In this Thursday, Dec. 4, 2014 photo, Egyptian lawyer Ragia Omran speaks on her mobile phone after a trial session of activists facing charges on organizing unauthorized protests, at a courtroom in Cairo, Egypt. Each time a group of activists is arrested in Egypt, the call for help goes most often to Omran. She then starts a long trek through police stations and prosecutors' offices, trying to get their release or at least some respect for their rights.
Omar Robert Hamilton London Review of Books Vol. 36 No 19 · 9 October 2014 page 30 | 1717 words After the shock and awe tactics of the Rabaa massacre last summer, when Egypt’s military regime murdered around a thousand supporters of the deposed president, Mohamed Morsi, the rolling counter-revolution has played out mostly within the justice system, between police stations, prisons and courtrooms. The system is self-contained and unaccountable: graduates of the Police Academy are automatically granted a law degree and can move fluidly from police station to prosecutor’s office to judge’s bench.
Al-Shabaka Policy Brief 4 September 2014 Overview The targeting of Palestinian water infrastructure is a systemic and two-pronged Israeli policy to prevent the existence of sustainable Palestinian communities. In this policy brief, Al-Shabaka Policy Member and environmental researcher Muna Dajani builds on the evidence of Israel’s targeting of water infrastructure and shows how the policy is not only preventing economic growth but is also driving Palestinians off their land. She looks at the resulting commodification of water and cautions that the process is changing traditional patterns of community water management and could forever change the shape of Palestinian society.
The killing of 817 protesters last August was this week judged a crime against humanity equal to, or worse, than Tiananmen Square. But feelings on the ground are mixed Destruction … the Rabaa al-Adawiya mosque, the morning after the massacre. Photograph: Ahmed Hayman/EPA Patrick Kingsley The Guardian, Saturday 16 August 2014 "To this day, I can't believe it happened. I reached a point where I couldn't talk to anyone. I couldn't talk to my family.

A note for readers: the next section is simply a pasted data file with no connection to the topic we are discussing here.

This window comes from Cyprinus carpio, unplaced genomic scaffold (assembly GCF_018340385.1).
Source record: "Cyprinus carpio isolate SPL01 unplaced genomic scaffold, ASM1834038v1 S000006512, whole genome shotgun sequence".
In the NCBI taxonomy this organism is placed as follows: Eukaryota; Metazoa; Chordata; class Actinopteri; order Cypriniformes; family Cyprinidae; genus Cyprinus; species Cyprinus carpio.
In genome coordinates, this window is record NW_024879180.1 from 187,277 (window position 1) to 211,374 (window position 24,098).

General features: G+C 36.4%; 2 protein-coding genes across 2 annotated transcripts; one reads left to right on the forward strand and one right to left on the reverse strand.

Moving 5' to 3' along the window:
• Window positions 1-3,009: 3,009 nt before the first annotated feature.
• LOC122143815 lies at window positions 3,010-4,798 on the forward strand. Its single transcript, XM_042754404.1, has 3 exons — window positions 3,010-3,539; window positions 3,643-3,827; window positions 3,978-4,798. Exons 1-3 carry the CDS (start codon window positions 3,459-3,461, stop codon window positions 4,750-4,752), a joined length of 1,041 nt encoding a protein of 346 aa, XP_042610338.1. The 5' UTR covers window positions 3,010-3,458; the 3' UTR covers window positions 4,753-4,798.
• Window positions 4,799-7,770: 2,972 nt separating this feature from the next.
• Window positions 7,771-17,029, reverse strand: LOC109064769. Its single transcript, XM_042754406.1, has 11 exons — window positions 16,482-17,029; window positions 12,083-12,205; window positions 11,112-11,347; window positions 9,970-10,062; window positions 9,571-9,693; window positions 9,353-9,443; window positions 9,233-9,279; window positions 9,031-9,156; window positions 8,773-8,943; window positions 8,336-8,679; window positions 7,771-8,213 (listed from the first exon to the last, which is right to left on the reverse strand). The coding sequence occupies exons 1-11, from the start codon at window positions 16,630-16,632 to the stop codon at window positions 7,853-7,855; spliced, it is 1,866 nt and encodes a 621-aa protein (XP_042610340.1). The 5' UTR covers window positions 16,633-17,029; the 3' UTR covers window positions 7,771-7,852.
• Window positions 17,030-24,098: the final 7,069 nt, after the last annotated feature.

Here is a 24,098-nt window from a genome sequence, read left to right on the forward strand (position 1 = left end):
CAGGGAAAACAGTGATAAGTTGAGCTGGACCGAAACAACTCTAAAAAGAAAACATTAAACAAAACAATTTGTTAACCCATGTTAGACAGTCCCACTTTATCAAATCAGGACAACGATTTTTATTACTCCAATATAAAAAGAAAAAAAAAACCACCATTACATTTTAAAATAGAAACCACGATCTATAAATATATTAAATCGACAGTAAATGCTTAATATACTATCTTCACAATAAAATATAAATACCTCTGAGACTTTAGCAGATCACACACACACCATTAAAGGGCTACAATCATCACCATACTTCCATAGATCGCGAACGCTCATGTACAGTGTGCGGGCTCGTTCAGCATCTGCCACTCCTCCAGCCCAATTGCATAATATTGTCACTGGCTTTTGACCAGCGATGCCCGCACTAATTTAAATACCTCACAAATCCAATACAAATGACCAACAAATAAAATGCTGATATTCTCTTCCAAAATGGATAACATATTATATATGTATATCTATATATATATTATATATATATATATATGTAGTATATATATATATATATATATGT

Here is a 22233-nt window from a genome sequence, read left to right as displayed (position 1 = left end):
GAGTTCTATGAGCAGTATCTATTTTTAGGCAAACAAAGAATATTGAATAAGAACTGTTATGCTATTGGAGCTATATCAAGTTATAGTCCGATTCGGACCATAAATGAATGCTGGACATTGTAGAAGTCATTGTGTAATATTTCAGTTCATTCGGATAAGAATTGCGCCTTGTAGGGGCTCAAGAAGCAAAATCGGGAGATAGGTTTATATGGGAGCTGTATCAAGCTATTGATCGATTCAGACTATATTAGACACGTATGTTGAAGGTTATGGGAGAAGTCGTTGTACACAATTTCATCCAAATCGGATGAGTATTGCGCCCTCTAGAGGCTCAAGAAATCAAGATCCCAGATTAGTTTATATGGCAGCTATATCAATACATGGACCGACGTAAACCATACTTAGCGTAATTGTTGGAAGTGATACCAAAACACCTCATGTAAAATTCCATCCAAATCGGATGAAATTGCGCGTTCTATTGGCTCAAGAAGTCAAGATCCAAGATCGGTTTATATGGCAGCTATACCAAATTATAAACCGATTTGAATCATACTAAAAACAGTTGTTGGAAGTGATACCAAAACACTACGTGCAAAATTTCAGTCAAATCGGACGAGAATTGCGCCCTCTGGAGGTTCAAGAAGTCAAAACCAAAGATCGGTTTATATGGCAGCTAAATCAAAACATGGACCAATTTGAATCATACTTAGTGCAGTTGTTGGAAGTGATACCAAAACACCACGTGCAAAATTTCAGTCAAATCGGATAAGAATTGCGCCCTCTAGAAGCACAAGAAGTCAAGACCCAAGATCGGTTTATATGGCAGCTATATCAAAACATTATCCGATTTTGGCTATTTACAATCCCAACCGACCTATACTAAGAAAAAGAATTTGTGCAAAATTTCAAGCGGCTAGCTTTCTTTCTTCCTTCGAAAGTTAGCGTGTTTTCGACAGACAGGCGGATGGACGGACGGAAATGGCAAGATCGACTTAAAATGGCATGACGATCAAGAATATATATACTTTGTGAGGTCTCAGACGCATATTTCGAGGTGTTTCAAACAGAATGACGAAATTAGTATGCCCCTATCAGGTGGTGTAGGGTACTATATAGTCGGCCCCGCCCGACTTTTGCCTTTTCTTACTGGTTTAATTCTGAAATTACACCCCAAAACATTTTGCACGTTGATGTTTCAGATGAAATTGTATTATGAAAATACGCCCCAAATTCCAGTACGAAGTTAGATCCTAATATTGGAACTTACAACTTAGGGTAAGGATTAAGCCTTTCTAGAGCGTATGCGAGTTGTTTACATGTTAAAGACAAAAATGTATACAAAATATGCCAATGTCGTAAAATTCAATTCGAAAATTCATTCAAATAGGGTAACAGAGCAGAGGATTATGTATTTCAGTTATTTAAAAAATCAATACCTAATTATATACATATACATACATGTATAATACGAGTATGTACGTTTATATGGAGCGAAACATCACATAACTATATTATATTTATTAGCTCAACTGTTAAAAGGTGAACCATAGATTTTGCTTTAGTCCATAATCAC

By: Lina Attalah Thursday, August 14, 2014 - 14:42 In her seminal work On Photography, Susan Sontag spoke of making photographs as an event in and of itself, which, simultaneously with the events they capture, work on creating “a tiny element of another world: the image world that bids to outlast us all.” Mosaab Elshamy, a photojournalist trained as a pharmacist, provided an indelible photographic document of the dispersal of the Rabea al-Adaweya sit-in on August 14, 2013.
Brian Dooley Become a fan Director, Human Rights First's Human Rights Defenders Program Posted: 08/14/2014 5:59 pm EDT Human rights defenders aren't always easy company. It's their job to be stubborn and sure of themselves, so they're often intense, sometimes abrasive. Yara Sallam is an exception. She's funny, engaging, and easygoing. And she's in jail in Cairo. She's been there since June 21, arrested on baseless charges with 22 other people after being in the vicinity of a peaceful protest march in Heliopolis.
August 14, 2014 A year after the Raba’a massacre in Cairo, one writer struggles to redraw her relationship to the city By Yasmin El-Rifae A year ago I woke up in Cairo to the news of a massacre, the second of the summer. I was subletting a friend’s apartment downtown, a beautiful place that gave me solitude above the blazing, dense insanity below while keeping me close to the small geography of my social life.
By Ahmed Maher June 4 2014 The Washington Post Ahmed Maher founded the April 6 Youth Movement that advocated democracy in Egypt and an end to the regime of Hosni Mubarak. He is in Egypt’s Tora prison. John Kerry’s widely quoted statement about Egypt’s Jan. 25, 2011, revolution — that it was sparked by the youth and “ stolen ” by the Muslim Brotherhood — is infuriating. Not because it’s not true but because it ignores the more recent fact that many of the young people who kindled the revolution are now jailed for defending democracy and human rights.
Shadee Ashtari Posted: 01/07/2014 5:04 pm EST Updated: 01/23/2014 10:53 am EST "It is forbidden to read or write, and entering a pen and paper to the political prisoners is more difficult than smuggling in drugs, and whoever is caught with a pen or paper is tortured along with all those with him," reads the Dec. 3 letter, smuggled out of Egypt’s notorious Tora Prison. "I met with some of the most famous and important figures of Europe, America, India, Korea and Turkey .